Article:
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Eur J Pain. 2007 Nov;11(8):869-77. Epub 2007 Mar 13.

The relation between cognitive factors and levels of pain and disability in chronic low back pain patients presenting for physiotherapy.

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Department of Physiotherapy, North Manchester General Hospital, Delauneys Road, Crumpsall, Manchester M8 5RB, UK.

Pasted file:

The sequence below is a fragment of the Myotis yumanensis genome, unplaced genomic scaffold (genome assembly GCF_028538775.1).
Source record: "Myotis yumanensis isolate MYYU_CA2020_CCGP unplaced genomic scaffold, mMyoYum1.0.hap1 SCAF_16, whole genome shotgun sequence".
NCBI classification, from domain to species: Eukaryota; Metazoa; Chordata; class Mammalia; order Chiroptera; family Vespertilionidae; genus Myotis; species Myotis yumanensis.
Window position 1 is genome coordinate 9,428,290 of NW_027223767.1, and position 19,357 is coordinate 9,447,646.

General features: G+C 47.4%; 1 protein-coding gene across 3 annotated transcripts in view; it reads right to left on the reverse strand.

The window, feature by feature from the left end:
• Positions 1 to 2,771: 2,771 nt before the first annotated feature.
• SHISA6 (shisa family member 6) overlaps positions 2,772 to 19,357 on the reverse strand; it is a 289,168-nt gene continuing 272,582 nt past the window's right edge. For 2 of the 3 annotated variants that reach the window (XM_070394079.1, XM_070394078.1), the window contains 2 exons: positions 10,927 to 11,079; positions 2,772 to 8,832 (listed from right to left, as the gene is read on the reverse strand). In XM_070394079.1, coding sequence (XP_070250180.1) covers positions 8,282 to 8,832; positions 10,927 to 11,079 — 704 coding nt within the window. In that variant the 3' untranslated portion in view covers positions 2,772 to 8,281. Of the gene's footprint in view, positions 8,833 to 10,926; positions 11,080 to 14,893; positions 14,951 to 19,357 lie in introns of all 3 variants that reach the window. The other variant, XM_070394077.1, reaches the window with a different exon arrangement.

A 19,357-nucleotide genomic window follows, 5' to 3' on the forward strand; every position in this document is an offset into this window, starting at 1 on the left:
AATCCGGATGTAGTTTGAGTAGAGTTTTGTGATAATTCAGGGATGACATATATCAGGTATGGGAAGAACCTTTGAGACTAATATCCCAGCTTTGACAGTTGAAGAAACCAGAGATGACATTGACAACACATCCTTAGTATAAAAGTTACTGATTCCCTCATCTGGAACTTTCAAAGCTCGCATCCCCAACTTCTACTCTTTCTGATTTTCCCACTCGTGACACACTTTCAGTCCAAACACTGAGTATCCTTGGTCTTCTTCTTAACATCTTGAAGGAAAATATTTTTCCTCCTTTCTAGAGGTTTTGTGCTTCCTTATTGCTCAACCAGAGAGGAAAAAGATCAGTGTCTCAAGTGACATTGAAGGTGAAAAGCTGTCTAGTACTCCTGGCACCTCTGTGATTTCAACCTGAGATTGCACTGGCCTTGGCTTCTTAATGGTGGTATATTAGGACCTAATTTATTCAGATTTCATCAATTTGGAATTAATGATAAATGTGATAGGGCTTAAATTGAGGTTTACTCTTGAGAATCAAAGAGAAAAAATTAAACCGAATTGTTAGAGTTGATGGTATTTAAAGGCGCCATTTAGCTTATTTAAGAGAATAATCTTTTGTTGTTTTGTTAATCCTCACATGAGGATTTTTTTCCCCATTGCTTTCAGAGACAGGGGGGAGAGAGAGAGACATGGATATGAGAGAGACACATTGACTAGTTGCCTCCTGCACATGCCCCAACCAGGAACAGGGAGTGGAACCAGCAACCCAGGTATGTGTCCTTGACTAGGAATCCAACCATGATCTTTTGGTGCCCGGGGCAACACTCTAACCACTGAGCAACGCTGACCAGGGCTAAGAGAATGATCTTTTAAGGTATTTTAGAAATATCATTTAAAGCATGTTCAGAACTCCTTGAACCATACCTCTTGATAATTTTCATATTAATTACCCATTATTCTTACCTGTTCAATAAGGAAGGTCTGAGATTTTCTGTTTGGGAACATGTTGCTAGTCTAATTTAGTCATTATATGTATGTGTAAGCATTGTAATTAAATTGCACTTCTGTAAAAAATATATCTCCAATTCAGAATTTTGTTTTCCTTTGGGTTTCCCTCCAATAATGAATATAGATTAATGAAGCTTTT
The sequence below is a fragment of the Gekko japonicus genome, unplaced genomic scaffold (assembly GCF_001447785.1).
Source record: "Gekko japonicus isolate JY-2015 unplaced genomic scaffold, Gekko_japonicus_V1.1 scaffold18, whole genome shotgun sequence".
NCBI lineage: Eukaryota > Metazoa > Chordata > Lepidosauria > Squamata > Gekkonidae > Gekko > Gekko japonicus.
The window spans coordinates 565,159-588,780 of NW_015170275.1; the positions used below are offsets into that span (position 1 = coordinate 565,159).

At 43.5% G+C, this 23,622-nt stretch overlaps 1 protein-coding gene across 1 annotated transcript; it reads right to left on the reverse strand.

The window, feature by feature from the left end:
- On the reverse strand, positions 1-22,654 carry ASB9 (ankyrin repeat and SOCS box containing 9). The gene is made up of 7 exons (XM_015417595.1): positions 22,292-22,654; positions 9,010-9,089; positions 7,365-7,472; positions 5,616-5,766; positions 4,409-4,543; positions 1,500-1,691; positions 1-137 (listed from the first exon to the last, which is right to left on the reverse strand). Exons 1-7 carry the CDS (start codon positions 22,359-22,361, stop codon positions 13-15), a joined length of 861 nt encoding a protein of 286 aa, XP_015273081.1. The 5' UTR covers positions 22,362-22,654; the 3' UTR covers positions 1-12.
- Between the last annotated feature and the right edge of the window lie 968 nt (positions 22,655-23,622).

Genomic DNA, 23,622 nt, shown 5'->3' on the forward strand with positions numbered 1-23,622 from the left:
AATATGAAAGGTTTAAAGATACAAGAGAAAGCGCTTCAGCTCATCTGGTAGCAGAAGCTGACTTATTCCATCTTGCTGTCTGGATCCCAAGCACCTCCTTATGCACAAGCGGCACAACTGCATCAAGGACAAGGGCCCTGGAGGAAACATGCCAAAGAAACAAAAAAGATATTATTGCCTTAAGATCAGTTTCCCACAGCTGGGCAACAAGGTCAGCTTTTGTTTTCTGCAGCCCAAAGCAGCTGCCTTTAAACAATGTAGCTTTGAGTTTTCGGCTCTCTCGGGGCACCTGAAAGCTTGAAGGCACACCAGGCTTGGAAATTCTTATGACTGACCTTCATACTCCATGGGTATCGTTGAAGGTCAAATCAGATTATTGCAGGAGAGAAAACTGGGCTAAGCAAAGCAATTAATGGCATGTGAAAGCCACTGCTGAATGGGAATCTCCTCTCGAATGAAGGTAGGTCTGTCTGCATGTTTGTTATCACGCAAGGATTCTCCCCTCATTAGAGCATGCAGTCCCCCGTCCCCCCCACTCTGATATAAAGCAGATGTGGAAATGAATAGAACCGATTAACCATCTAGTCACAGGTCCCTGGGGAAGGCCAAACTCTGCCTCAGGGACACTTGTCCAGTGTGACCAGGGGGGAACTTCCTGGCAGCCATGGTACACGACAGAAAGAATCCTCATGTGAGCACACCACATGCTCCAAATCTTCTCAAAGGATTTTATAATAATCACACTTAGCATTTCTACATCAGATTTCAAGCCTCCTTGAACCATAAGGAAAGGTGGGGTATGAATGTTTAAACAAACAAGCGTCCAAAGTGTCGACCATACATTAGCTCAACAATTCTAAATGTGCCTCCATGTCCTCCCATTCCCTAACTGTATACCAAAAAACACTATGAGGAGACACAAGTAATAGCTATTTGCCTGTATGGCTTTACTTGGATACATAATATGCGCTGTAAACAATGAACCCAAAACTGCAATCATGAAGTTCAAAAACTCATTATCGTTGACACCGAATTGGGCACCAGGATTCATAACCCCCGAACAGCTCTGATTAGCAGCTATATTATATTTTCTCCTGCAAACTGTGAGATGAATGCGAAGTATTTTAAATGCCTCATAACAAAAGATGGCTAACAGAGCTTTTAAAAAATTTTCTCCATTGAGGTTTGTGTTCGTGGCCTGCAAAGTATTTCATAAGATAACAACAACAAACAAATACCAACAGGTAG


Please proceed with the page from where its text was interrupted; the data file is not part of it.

The aim of this study was to determine the extent to which a number of distinct cognitive factors were differentially related to the levels of pain and disability reported by 183 chronic low back pain (CLBP) patients presenting for physiotherapy. After adjusting for demographics, the cognitive factors accounted for an additional 30% of the variance in pain intensity, with functional self-efficacy (beta=-0.40; P<0.001) and catastrophizing (beta=0.21; P<0.01) both uniquely contributing to the prediction of outcome. The cognitive factors also explained an additional 32% of the variance in disability after adjusting for demographics and pain intensity (total R(2)=0.61). Higher levels of functional self-efficacy (beta=-0.43; P<0.001) and lower levels of depression (beta=0.23; P<0.01) were uniquely related to lower levels of disability. Our findings clearly show that there is a strong association between cognitive factors and the levels of pain and disability reported by CLBP patients presenting for physiotherapy. Functional self-efficacy emerged as a particularly strong predictor of both pain intensity and disability. In view of our findings it would seem that targeting specific cognitive factors should be an integral facet of physiotherapy-based treatments for CLBP.

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